Walther Rathenau, one of Germany's wealthiest and most powerful men, was gunned down by radicals in 1922 and mourned by millions. A moving and timeless letter from his mother was read at the murderer's trial.
In the first days of summer 1922, Germany’s only ever Jewish foreign minister was murdered. Millions mourned him and his mother soon found it in her heart to forgive the murderer, an antisemitic, nationalist radical.
The social and political atmosphere in the Weimar Republic of the early 1920s was both fragile and explosive as republicans, monarchists, socialists, communists, anarchists and other groups worked to implement their respective agendas… sometimes through the auspices of the still novel democratic process, sometimes by force.
Antisemitism often went hand-in-hand with political movements and ideologies, particularly those of the more nationalist persuasion. One such group, the Organization Consul (OC), was an avowedly nationalist and antisemitic organization, which aimed to destabilize Weimar democracy in order to establish a military dictatorship. Assassination was the OC’s method of choice and Walther Rathenau, the wealthy, powerful and Jewish foreign minister was perhaps the most obvious target in the Republic.
Months before the murder, there were explicit news reports that he was being targeted. According to Count Harry Kessler’s biography of the slain leader, just the day before Rathenau’s murder, the chief of police had warned him “that if he persisted in driving to his office from his residence on the outskirts of Berlin in a slow open car, no police in the world could guarantee his safety.”
Yet Rathenau did not heed the chief’s warning and around 10:45 in the morning on June 24, 1922, a Mercedes edged up next to his on the city’s Koenigsallee Road. Rathenau was shot with a submachine gun, virtually at point blank range. A grenade was tossed into his car for good measure.
A young nurse named Helene Kaiser, who bravely attended to the slain foreign minister immediately following the attack, later recalled that “Rathenau, who was bleeding hard, was still alive and looked up at me. But he seemed to be already unconscious.”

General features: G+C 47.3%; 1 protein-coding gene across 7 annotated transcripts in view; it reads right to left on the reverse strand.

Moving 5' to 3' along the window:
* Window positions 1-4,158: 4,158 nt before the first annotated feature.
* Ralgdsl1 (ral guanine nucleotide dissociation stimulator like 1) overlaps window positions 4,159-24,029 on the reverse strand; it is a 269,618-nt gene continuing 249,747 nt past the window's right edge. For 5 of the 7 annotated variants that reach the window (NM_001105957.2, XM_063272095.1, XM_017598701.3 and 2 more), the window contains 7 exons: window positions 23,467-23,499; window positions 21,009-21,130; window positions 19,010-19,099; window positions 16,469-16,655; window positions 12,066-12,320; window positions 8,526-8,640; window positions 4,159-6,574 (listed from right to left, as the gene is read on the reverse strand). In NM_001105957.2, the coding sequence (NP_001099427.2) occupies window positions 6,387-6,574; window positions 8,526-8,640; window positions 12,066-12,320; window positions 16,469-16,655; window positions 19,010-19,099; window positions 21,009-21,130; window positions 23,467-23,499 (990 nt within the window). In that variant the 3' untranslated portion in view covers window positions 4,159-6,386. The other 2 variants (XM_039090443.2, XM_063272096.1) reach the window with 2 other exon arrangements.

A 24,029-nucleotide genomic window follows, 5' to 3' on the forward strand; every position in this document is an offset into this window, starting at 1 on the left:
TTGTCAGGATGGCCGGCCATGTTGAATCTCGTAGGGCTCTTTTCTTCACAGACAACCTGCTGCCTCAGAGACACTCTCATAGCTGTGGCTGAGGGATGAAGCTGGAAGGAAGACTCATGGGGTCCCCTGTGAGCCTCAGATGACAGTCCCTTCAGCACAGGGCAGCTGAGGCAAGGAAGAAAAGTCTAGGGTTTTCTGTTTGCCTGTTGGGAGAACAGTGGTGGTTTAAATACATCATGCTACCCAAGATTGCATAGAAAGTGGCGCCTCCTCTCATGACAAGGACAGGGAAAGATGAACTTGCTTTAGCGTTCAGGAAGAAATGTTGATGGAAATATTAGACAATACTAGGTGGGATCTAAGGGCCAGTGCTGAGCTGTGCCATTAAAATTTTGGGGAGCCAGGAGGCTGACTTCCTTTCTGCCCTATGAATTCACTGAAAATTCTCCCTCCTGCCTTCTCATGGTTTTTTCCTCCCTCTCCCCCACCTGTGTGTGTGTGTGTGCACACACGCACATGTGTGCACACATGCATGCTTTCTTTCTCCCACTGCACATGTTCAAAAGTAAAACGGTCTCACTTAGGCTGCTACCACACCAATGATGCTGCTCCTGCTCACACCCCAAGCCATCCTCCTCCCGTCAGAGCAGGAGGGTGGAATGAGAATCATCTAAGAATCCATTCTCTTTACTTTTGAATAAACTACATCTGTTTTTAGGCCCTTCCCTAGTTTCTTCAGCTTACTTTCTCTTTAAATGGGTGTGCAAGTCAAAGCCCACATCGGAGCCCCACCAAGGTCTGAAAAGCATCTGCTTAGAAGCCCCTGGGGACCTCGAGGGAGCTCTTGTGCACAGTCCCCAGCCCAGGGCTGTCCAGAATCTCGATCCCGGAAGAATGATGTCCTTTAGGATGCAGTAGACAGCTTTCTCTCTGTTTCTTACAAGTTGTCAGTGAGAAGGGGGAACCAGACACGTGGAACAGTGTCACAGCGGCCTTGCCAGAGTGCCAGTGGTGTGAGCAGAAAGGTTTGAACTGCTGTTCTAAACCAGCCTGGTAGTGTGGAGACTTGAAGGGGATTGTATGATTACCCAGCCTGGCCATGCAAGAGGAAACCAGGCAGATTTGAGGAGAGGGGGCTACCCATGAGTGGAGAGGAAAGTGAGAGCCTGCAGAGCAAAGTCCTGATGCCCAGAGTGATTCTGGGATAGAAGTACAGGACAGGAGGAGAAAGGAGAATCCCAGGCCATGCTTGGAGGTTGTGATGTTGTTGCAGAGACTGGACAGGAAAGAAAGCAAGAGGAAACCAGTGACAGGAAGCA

He died shortly after.
Within hours, millions of Germans were mourning Rathenau, even if many disagreed with his politics or philosophy. The trade unions declared a general holiday early the following week. Massive marches took place across the country. A million marched in Berlin, hundreds of thousands in numerous other cities. His body was laid in state in the Reichstag, as the German leadership, alongside domestic and international dignitaries mourned his murder.
The level and type of national mourning was unprecedented in German history and widely compared to the aftermath of Abraham’s Lincoln’s assassination at the end of the American Civil War.
Rathenau was memorialized in various ways, though his official memory was all but erased upon the Nazis’ rise to power a decade after the assassination, when the murderers were celebrated as national heroes in his place.
Unfortunately, even in the direct aftermath of the attack, two of the three direct assailants escaped justice, as one was killed in a shootout with police and another took his own life rather than be captured. The third perpetrator, Ernst Werner Techow, who had driven the attack car, was later sentenced to fifteen years in prison.
At the trial, the defense read aloud a letter written by Rathenau’s mother to Techow’s. One contemporary writer beautifully described how Mathilde Rathenau’s words, “revealed the bleeding, agonized yet forgiving Jewish heart to a touched world”:
“In grief unspeakable, I give you my hand. You, of all women, the most pitiable. Say to your son that in the name and spirit of him who was murdered, I forgive, even as God may forgive, if before an earthly judge he makes a full and frank confession of his guilt, and before a heavenly one repent. Had he known my son, the noblest man earth bore, he had rather turned the weapon on himself than on him. May these words give peace to your soul.”
This article has been published as part of Gesher L’Europa, the National Library of Israel’s initiative to connect with people, institutions and communities across Europe and beyond, through storytelling, knowledge sharing and community engagement.
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